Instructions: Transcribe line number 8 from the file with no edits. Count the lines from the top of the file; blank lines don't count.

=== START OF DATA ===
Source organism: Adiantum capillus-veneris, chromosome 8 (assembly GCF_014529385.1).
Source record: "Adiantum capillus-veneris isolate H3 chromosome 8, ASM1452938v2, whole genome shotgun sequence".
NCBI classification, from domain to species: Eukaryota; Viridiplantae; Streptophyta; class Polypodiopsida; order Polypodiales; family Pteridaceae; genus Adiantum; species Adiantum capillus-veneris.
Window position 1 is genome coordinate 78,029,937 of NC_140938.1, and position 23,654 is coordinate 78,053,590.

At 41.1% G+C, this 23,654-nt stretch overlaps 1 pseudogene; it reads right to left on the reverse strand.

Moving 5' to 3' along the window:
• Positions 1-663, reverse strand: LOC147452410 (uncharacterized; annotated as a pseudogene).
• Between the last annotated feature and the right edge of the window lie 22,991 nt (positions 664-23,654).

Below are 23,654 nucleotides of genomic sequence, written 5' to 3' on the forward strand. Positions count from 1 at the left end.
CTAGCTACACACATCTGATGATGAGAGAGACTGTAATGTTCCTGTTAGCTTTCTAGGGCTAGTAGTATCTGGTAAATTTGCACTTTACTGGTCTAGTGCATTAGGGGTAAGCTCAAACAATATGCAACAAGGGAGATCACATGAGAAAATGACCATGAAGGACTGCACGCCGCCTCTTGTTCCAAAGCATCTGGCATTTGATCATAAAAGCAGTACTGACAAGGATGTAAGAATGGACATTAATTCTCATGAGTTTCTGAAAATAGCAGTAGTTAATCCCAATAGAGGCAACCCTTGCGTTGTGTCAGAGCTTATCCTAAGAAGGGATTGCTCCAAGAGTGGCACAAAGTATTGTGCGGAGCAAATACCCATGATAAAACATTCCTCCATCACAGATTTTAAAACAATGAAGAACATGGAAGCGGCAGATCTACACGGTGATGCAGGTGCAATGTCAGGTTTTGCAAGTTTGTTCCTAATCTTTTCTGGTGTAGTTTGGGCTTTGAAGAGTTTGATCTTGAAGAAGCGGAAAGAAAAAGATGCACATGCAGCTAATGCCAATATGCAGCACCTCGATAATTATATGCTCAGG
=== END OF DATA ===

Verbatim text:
• Between the last annotated feature and the right edge of the window lie 22,991 nt (positions 664-23,654).